Simulations of standing oscillations superposed on a resting atmosphere are presented using two vertically discrete models, one based on the L grid and the other on the CP grid. The comparison of the simulations shows that with the L grid a stationary vertically zigzag pattern dominates in the thermal field, while with the CP grid no such pattern is evident. Simulations of the growth of an extratropical cyclone in a cyclic channel on a β plane are also presented using two different σ-coordinate models, again one with the L grid and the other with the CP grid, starting from random disturbances. The L grid simulation is dominated by short waves, while there is no evidence of short-wave growth in the CP grid simulation.

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## Abstract

The goal of this paper is to gain insight into the resolution dependence of model physics, the parameterization of moist convection in particular, which is required for accurately predicting large-scale features of the atmosphere. To achieve this goal, experiments using a two-dimensional nonhydrostatic model with different resolutions are conducted under various idealized tropical conditions. For control experiments (CONTROL), the model is run as a cloud-system-resolving model (CSRM). Next, a “large-scale dynamics model” (LSDM) is introduced as a diagnostic tool, which is a coarser-resolution version of the same model but with only partial or no physics. Then, the LSDM is applied to an ensemble of realizations selected from CONTROL and a “required parameterized source” (RPS) is identified for the results of the LSDM to become consistent with CONTROL as far as the resolvable scales are concerned.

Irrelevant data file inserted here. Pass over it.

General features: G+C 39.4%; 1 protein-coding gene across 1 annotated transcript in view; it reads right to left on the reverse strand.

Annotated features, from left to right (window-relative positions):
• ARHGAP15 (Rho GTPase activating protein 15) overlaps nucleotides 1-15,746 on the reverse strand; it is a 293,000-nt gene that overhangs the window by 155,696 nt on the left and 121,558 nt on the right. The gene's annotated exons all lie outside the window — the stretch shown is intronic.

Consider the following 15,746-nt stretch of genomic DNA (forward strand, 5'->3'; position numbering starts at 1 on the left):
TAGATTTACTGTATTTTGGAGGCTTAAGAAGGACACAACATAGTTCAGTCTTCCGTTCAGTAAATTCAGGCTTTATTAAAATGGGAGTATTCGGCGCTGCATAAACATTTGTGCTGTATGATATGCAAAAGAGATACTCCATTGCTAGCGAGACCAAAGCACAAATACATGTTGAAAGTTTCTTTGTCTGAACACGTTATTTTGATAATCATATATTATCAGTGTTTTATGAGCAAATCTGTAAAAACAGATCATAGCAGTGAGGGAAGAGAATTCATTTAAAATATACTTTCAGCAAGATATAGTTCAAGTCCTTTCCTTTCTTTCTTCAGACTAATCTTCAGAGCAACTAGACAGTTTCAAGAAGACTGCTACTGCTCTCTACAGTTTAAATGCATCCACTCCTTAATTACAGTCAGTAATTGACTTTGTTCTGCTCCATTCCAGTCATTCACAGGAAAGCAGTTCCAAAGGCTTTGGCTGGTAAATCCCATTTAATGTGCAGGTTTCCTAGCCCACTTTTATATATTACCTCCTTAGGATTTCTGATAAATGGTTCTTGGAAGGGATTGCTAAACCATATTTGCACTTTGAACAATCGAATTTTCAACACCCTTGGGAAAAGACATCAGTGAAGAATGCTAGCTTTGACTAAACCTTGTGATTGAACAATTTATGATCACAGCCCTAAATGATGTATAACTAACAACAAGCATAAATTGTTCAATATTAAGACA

The analysis of RPS diagnosed in this way confirms that RPS is highly resolution dependent in the range of typical resolutions of mesoscale models even in ensemble/space averages, while “real source” (RS) is not. The time interval of implementing model physics also matters for RPS. It is emphasized that model physics in future prediction models should automatically produce these resolution dependencies so that the need for retuning parameterizations as resolution changes can be minimized.

## Abstract